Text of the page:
Tuesday, December 20, 2016

Movie Review: Train to Busan

Train to Busan
Directed by: Yeon Sang-ho.
Written by: Park Joo-suk.
Starring: Gong Yoo (Seok-woo), Ma Dong-seok (Sang-hwa), Jung Yu-mi (Seong-kyeong), Kim Su-an (Soo-an), Kim Eui-sung (Yon-suk), Choi Woo-shik (Young-gook), Ahn So-hee (Jin-hee), Choi Gwi-hwa (The Homeless Man), Jung Suk-yong (Captain of KTX), Ye Soo-jung (In-gil), Park Myung-sin (Jong-gil), Jang Hyuk-jin (Ki-chul), Kim Chang-hwan (Kim Jin-mo).
As far as out-and-out entertaining, zombie action movies go, it’s been a while since something came along better than the Korean film, Train to Busan. After a few establishing scenes – that show us that Seok-woo (Gong Yoo) is a workalcohilic, divorced father, who cannot even remember his previous attempts at buying his young daughter’s love, the film jumps headlong into the action on a train. On that train, Seok-woo is travelling with his daughter from Seoul to Busan – it’s her birthday, and all she wants is to spend it with her mother – when there is a zombie outbreak. For the next 100 minutes, Seok-woo and company claw and fight there way through one zombie horde after another. Like Snowpiercer, much of the action has them trying to get from one car to the next, using various ways, and requiring various sacrifices along the way. With Seok-woo and his daughter are a pregnant woman and her husband, a high school baseball player – and his cheerleader, would-be girlfriend and an older woman. Their main antagonist – aside from zombies of course – is one very selfish man, who stops at nothing to survive, no matter how many others have to die in order for him to make it.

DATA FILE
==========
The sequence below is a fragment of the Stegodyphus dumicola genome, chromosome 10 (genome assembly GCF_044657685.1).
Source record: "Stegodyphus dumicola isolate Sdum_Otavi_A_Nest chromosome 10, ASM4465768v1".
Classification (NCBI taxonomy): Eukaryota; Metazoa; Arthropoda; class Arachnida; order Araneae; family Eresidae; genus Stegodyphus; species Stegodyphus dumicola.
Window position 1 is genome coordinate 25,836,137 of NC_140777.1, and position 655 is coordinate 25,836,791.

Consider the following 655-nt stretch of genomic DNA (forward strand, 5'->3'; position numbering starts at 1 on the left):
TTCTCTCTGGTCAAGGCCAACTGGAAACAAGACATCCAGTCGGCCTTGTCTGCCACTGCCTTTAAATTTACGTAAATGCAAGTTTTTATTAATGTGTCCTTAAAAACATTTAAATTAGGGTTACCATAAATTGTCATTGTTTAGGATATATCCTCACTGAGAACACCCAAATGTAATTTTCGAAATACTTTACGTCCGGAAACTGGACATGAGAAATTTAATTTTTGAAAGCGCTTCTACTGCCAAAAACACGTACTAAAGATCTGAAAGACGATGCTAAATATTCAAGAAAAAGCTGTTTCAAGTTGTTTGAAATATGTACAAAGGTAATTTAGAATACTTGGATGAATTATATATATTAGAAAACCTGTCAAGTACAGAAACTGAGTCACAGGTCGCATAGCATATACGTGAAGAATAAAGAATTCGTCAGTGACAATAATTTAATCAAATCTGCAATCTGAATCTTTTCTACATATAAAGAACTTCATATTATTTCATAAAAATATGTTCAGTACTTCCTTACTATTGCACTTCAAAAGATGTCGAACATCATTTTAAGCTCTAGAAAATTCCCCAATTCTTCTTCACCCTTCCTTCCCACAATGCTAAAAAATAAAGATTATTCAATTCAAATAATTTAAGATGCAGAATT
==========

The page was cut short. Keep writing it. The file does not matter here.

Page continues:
I’m not going to argue that Train to Busan does anything overly original during its runtime. Like every zombie since 1968, the film owes a huge debt to George A. Romero, as it sneaks in his message alongside all the zombie action, making it clear, yet again, that it’s really the humans who survive the outbreak, more than the zombies themselves – who are the real bad guys. The film is ultimately about teamwork and sacrifice – and what we’re willing to die for, and what we should prioritize in everyday life. Yes, that’s a trite message, but who cares?


Besides, even if you don’t necessarily care about the films message, most of the film is just pure, bloody, zombie killing fun. At this point, we’ve all seen so many zombies die in so many ways, you’d probably think you’ve seen it all before. But Train to Busan comes up with a few new twists along the way, and doesn’t slow down at all for you to think about anything. Also, refreshingly, the film is a somber, dull slog than The Walking Dead has turned into (seriously, I still have to catch up on the final two episodes of this last half season – but I’m not sure I’m able to – it’s become so painful and boring to watch the show since Negan arrived).


There isn’t much more to say about Train to Busan – this isn’t a deep or thoughtful film, it’s a film that just want to entertain by killing a lot of zombies in a short period of time, and on that, it delivers about as wonderfully as you could possibly expect. It’s hardly a masterpiece – but it doesn’t need to be. It is precisely what it wants to be.

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